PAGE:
The United States Secret Service recently celebrated the 50th anniversary of a significant milestone for women's rights.
On December 15, 1971, Laurie Anderson, Sue Ann Baker, Kathryn Clark, Holly Hufschmidt, and Phyllis Shantz made history by becoming the first female special agents in America.
These women, who were former police officers, trained in hand-to-hand combat, marksmanship, first aid, human relations, communications and search and seizure. If these women entered the Secret Service today, their training would likely include some form of cybersecurity knowledge.
The Secret Service explains their impact:
"Although the women appointed 50 years ago had different career paths and tenures with the Secret Service, their prominence as commissioned federal law enforcement agents and their professionalism have significantly impacted the agency.
It is because of their outstanding legacies that the Secret Service remains committed to hiring a diverse cadre of talented women within its law enforcement ranks. When Special Agent Training Class 387 graduated in April of 2021, it marked the first instance in which women trainees outnumbered the men."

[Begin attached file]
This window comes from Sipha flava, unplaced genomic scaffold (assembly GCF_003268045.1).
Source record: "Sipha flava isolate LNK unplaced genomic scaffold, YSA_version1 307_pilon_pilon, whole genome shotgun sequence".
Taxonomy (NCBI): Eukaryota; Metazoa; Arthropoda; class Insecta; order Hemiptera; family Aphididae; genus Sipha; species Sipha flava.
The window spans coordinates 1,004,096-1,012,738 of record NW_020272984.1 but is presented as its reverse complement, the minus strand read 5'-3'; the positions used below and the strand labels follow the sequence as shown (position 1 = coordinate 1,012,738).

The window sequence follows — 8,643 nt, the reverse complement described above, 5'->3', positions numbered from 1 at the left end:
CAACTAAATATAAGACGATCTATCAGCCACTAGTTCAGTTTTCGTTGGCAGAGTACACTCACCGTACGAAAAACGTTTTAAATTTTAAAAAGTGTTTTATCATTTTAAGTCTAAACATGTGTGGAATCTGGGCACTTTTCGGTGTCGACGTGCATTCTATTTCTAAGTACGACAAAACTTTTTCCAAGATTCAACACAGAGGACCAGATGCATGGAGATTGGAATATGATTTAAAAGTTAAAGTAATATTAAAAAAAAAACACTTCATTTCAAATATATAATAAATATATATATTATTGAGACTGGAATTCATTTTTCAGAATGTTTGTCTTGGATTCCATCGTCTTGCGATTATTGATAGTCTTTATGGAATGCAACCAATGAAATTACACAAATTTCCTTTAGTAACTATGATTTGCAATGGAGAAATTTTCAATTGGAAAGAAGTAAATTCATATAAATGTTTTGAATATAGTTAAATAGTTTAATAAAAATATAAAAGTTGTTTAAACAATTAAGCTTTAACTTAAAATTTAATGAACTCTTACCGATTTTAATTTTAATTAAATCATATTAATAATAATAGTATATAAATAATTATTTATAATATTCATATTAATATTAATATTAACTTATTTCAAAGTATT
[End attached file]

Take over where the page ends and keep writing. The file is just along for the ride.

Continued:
It is true that these women paved the way for countless others to step into a significant role within the United States government.
Most recently and cyber related, Jen Easterly.
Easterly was named the new Director of the Cybersecurity and Infrastructure Security Agency (CISA) back in July and was heralded as an excellent fit for the job by many security experts.
Many also believe that diversity in the workplace is key to the success of an organization, providing new perspectives, more innovation, and most importantly for businesses: increased profits.
Lets celebrate these women and all of the women in the future that will play an integral role in the development and prosperity in cybersecurity, and our country as a whole.